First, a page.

What’s a good profit margin for my digital agency, and how do I get there?
One of the most common questions I get asked by digital agency founders is, ‘What profit margin should I be aiming for?’
This is a nuanced question, because your net profit margins will ultimately depend on a few key factors. One is the stage of your business. For example, if you’re just starting up, you’re probably going to have no profit. In fact, you’re probably running at a loss, and that’s OK.
Another factor is what your priorities are, or what you’re optimising for. If you’re focused on growth, it’s likely you’ll be reinvesting a lot of profit into customer acquisition tactics – such as sales and marketing – to grow revenue and value.
Alternatively, if you’re optimising for profitability, you may not have a big sales team, and your focus could be on keeping the business operations as lean as possible.
Strict net profit benchmarks, then, are not always a useful tool to help you understand financial performance. But as a general rule, there are some shortcuts that accountants and finance people lean on to set a target for this. Read on to find out what your profit margin should be, and how to get there.
In this article:
- The rule of thirds
- Calculating your gross profit margin
- Improving your gross profit margin
The rule of thirds
For service-based business models, we refer to the rule of thirds, a back-of-the-envelope measure of performance.
The rule goes like this: For every 1 unit of revenue you have, 1/3 should be your direct wages cost, 1/3 should be your overheads, and 1/3 should be your profit.
So what this implies is that in a mature service-based business, your net profit (before tax) should be around 30 per cent.
We work with a lot of digital agencies and can safely say that some of them are overachieving on this 30 per cent margin, while others are falling below.
If you’re in the latter category, you will no doubt be wondering how you can increase your profit to get to that 30 per cent.
Most accountants would default to suggesting that you lower your expenses, but that’s not always possible, nor necessary, in our experience. Your biggest gains come from improving your gross profit – but to do this, you need to make sure you’re looking at the right number. So, let’s take a look at how you calculate your gross profit.
Calculating your gross profit
For service-based businesses, gross profit is calculated as revenue, less the wages of employees that are “on the tools” servicing clients.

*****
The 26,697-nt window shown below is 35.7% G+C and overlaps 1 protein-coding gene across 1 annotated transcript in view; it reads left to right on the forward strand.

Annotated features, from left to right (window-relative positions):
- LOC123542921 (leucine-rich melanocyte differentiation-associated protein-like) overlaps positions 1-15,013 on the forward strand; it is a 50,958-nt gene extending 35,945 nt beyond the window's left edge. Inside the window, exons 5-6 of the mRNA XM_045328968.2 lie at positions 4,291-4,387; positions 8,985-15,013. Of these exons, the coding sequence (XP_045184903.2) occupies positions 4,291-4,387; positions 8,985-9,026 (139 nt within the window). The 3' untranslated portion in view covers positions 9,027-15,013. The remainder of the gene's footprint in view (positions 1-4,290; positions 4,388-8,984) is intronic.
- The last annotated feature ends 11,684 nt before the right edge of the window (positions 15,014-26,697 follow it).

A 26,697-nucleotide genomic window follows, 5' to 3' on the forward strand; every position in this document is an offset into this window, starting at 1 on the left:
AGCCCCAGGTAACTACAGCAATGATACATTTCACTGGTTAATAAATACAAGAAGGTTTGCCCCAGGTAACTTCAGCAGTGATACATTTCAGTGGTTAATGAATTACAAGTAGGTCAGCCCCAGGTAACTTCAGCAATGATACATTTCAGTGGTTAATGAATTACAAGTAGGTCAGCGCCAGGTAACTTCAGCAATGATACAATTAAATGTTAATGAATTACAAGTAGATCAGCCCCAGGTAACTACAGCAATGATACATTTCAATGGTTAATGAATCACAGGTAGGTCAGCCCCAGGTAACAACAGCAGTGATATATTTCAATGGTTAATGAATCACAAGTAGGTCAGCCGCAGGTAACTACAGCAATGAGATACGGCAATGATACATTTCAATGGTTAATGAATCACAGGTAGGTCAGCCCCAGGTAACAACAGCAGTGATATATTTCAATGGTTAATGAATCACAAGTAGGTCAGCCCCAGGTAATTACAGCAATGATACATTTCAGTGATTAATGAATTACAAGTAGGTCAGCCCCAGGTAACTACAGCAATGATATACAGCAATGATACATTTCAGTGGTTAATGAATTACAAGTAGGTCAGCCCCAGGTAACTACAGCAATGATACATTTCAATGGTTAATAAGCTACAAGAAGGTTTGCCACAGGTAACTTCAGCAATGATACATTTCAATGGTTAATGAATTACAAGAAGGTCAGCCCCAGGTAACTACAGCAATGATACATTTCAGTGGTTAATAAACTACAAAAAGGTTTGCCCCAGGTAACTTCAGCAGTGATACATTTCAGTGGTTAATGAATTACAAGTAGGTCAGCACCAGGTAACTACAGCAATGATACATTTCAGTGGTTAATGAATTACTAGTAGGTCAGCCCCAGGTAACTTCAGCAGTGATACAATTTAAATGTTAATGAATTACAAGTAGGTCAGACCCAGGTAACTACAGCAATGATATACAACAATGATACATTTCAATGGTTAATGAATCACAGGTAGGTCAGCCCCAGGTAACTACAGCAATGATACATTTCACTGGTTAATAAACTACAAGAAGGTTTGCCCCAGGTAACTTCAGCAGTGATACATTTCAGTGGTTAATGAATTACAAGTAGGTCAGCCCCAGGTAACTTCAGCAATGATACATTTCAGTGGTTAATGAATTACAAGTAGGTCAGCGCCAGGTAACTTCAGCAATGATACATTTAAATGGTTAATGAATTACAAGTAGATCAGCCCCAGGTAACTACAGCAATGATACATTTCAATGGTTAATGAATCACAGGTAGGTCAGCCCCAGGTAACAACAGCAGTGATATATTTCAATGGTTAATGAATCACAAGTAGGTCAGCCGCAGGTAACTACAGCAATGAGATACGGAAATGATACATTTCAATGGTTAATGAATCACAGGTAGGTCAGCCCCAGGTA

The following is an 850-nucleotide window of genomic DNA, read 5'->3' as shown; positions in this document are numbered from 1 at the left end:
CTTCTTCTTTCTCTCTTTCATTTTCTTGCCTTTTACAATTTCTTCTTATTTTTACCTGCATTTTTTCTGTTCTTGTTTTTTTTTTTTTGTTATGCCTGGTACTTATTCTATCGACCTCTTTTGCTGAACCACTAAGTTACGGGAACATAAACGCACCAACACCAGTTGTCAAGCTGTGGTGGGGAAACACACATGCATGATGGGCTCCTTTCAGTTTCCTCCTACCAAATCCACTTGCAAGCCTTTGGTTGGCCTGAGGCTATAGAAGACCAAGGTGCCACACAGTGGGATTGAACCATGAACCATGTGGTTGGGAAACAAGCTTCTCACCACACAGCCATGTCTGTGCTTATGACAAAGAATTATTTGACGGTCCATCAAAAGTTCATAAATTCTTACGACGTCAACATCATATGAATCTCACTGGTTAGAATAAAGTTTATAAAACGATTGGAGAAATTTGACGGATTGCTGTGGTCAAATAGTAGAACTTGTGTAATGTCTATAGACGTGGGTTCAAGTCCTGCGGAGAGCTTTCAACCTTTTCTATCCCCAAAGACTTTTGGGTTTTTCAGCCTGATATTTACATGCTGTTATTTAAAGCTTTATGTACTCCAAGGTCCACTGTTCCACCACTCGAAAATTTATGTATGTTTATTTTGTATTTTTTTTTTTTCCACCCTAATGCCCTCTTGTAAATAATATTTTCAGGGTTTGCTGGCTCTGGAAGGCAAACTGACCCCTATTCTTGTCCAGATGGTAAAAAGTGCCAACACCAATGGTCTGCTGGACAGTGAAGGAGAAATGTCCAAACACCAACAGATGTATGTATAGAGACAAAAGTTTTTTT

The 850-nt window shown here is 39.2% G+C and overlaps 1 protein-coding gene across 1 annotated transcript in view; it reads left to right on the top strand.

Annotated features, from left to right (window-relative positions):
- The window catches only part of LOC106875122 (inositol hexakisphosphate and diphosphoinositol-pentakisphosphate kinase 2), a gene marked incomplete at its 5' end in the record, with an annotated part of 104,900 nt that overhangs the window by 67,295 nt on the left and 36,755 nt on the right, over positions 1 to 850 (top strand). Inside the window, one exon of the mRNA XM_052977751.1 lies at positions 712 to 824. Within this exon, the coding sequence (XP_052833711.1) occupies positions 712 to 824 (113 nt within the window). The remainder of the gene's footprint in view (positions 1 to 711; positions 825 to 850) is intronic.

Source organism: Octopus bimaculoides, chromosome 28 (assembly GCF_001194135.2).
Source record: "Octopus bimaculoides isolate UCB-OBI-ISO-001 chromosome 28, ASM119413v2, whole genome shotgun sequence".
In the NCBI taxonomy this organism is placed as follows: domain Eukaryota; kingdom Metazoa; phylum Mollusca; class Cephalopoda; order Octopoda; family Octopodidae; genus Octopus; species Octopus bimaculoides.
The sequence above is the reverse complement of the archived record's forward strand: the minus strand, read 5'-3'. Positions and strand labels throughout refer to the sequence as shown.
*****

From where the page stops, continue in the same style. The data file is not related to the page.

With the rule of thirds, what this is implying is that the gross profit generated on your direct staff is around 60 per cent.
Now, from an accounting perspective, it’s highly likely that your books are not structured to treat your wages as direct costs. Rather, they’re likely to be lumped together under total wages and salaries in your P&L.
Let’s take a look at this example.
In this example, you will note that wages and salaries are grouped together in “the operating costs” section. This unfortunately doesn’t give you any visibility on your gross profit margins.
If you’re a digital agency trying to improve your profit, start by calculating your gross profit by re-allocating the wages of your ‘revenue-generating staff’ up to the cost of sales. This will allow you to calculate your gross profit.
Once you’ve done that, compare that margin against the 60 per cent gross profit target.
From here, you can look to increase your gross profit margin.
Increasing your gross profit margin
If the top question I get is, ‘What profit margin should I be aiming for?’, then the second most frequent question I get is, ‘How do I increase my margin?’ Of course, this is the million dollar question – sometimes literally.
Accountants may suggest to reduce your expenses, but we generally lean towards increasing your prices, or better utilising your team.
Increasing your prices is a no-brainer. You’re probably undercharging – perhaps a relic from your startup days, or a failure to keep your prices in line with movement in the Consumer Price Index.
Utilisation of staff isn’t as straightforward. By far one of the biggest performance issues we see across digital agencies is under-utilisation of staff. In our digital agency whitepaper, we showed that the average productivity rate across digital firms in Australia is 83 per cent. Yet among firms we talk to, it is not uncommon to see productivity as low as 60 per cent. You can dive deeper into this topic with my three steps to improve the productivity of your staff here.
So, can you increase your prices? Or can you get better utilisation from your team? Or perhaps both?
Go on, do it now. Let me know how you go.
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